• Every device that creates a connection to a cloud service is a potential security risk. Most of these devices are embedded systems and many lack the possibility of receiving firmware updates for vulnerabilities. There are already many examples where such systems have been hacked - e.g. for heating systems or IP cameras. […]

Let's look at these.

First, whether or not you are owner of your data when using a cloud service is a matter of the service's clear and explicit privacy policy as well as of legal regulation. I am personally an advocate of regulatory frameworks governing the use of telemetry and am pointing out the importance of implementation of clear privacy policies including ways for customers to opt out of data collection and having any previously collected data provably destroyed.

But I also believe that telemetry data collected by manufacturers of devices will yield better products and will help making these products more reliable as we use them.

The privacy problem is not one of "cloud". The problem is whether you trust the manufacturer and service provider and whether you understand the policies. If the privacy policy is 5 pages of 5pt legalese, return the product to the store or don't connect it to a network, ever. Because however good your intentions about keeping things private are, if a regular consumer buys a network-enabled appliance and connects it to a local network, that device will, in very many cases, promptly phone home to the manufacturer saying at least that it has been activated and it will do that ignoring the fact whether there's a home hub on the network. That is not a cloud problem. That is a device problem. What is the device gesture to opt into the "customer experience improvement program"?

I strongly believe that very many customers, indeed the vast majority, will gladly make a privacy tradeoff if they see obvious benefits and when the service provider is honest and transparent about what is being collected, what the customer's rights are, and if the customer can trust that an opt-out leads to an effective destruction of the raw data they've contributed and any data that could further be traced to their identity. There's obviously a gray zone on aggregate data. Opting out now clearly won't change the count of "How many dishwashers were activated in the city of Mönchengladbach in January 2014". Earning trust with concerned customers means to draw the line on that gray zone clearly. What if the manufacturer cheats? Sue them along with 10,000 of your best friends.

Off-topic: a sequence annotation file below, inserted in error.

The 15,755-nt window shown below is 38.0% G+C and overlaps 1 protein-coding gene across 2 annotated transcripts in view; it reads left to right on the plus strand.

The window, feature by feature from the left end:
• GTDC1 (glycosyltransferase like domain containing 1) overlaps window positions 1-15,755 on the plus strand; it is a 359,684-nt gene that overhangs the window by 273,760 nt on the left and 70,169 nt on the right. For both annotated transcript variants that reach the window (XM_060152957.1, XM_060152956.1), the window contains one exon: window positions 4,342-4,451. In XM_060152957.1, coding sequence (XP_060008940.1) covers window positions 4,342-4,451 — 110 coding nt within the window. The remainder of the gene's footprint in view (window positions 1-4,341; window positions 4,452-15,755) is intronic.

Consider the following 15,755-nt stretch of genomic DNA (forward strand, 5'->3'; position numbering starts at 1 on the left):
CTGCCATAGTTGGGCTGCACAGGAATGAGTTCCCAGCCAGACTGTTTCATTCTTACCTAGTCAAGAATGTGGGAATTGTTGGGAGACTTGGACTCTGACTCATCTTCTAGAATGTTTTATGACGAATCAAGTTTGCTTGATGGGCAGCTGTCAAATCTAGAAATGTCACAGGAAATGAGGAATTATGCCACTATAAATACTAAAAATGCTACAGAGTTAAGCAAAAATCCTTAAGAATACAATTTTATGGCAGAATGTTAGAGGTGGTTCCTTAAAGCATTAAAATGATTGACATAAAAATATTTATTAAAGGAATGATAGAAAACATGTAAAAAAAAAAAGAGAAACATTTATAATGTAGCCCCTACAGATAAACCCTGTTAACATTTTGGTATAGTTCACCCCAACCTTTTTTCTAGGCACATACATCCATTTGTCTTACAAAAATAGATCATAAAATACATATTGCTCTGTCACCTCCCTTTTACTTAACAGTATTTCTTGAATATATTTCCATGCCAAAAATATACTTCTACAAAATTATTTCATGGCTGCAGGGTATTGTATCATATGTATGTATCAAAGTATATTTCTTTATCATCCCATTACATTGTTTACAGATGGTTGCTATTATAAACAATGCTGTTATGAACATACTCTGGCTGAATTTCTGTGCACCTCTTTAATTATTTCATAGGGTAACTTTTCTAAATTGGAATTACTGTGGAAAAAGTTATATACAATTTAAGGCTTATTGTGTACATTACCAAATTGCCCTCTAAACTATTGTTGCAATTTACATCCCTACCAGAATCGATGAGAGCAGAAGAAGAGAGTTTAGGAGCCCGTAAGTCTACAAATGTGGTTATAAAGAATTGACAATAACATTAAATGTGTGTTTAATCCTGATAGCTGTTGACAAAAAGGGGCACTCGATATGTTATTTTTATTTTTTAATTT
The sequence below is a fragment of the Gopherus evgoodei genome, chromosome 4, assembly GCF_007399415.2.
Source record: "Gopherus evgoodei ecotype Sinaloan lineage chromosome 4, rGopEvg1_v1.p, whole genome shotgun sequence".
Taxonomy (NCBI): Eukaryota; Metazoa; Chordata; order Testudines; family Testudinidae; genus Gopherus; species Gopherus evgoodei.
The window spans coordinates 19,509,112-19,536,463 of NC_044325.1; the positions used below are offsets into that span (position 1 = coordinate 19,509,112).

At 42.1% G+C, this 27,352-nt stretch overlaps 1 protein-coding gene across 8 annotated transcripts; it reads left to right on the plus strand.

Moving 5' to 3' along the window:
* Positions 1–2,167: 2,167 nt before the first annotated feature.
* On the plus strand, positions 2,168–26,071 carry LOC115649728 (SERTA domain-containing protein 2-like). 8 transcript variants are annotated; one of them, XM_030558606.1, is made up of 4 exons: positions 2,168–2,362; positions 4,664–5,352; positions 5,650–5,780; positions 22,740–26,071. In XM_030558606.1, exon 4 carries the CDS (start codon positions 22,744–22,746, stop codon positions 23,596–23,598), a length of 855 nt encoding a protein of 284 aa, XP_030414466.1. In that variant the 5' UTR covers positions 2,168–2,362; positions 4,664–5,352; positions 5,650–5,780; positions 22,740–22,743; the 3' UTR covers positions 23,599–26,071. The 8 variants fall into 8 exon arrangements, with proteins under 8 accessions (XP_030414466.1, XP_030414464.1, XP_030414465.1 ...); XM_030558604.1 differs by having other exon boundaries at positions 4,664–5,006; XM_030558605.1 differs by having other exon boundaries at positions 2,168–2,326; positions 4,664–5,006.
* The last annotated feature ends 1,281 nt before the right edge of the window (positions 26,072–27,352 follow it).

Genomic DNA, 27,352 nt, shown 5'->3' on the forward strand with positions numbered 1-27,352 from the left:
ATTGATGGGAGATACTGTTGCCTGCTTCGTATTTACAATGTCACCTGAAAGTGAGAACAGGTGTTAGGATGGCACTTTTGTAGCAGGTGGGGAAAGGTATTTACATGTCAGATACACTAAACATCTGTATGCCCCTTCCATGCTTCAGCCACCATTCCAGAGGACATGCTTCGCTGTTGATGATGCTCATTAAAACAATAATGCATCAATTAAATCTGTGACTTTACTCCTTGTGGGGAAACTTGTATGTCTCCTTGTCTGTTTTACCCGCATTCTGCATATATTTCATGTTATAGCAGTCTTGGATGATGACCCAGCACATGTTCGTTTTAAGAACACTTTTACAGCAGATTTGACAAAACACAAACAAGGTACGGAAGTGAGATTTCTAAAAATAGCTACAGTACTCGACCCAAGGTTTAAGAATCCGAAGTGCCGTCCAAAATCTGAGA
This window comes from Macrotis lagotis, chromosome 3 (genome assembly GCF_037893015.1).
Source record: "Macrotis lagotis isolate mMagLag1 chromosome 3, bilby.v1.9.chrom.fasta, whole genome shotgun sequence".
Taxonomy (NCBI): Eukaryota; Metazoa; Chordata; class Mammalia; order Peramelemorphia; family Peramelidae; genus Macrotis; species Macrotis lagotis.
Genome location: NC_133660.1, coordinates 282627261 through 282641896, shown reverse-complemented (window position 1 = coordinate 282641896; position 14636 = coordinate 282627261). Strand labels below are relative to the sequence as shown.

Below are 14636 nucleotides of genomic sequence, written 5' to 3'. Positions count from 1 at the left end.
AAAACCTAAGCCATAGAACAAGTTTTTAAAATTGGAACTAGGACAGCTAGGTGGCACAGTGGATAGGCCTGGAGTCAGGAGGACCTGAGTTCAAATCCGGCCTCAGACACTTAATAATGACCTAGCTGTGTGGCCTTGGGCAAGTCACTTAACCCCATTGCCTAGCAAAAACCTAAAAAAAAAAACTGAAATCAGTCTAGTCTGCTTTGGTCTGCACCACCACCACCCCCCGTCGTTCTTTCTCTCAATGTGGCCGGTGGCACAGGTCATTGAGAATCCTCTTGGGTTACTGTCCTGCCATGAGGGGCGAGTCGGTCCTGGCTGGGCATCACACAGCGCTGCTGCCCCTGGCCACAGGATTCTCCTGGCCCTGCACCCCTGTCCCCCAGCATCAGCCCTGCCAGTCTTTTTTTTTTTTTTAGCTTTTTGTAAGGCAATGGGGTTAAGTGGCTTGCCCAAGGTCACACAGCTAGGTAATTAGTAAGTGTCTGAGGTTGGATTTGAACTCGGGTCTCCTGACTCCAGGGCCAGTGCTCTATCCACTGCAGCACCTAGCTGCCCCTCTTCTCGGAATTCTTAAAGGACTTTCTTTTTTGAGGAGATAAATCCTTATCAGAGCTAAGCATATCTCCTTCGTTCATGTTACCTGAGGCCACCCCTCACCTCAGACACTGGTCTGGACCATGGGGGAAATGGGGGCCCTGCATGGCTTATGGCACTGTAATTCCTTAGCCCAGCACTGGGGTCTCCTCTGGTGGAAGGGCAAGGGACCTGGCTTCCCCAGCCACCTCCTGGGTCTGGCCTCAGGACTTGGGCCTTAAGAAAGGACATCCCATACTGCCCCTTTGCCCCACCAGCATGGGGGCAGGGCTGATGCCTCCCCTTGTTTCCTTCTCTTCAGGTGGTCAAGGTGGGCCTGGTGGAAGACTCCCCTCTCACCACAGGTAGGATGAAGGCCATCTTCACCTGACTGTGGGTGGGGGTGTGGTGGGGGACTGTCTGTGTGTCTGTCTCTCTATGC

The way we can make this scale is by supervision. I believe it would possible to have a globally standardized and auditable privacy practices seal along the lines of ISO 900x by 2018 and ways to anchor this privacy seal into the consumer hive-mind by that time. "If it doesn't carry this label, don't buy this product." The existence of that seal will also make competitors having a very close eye at their respective practices and be loud if they see the other infringing.

Once there is clarity and auditable process on privacy practices and data collection is opt-in, only then we can even get to the question of consumer choice. All of this is a prerequisite for even enabling consumers to make a choice between a local hub and a cloud service to connect your devices to. Without such a framework, manufacturers can largely do whatever they like once you give the devices network.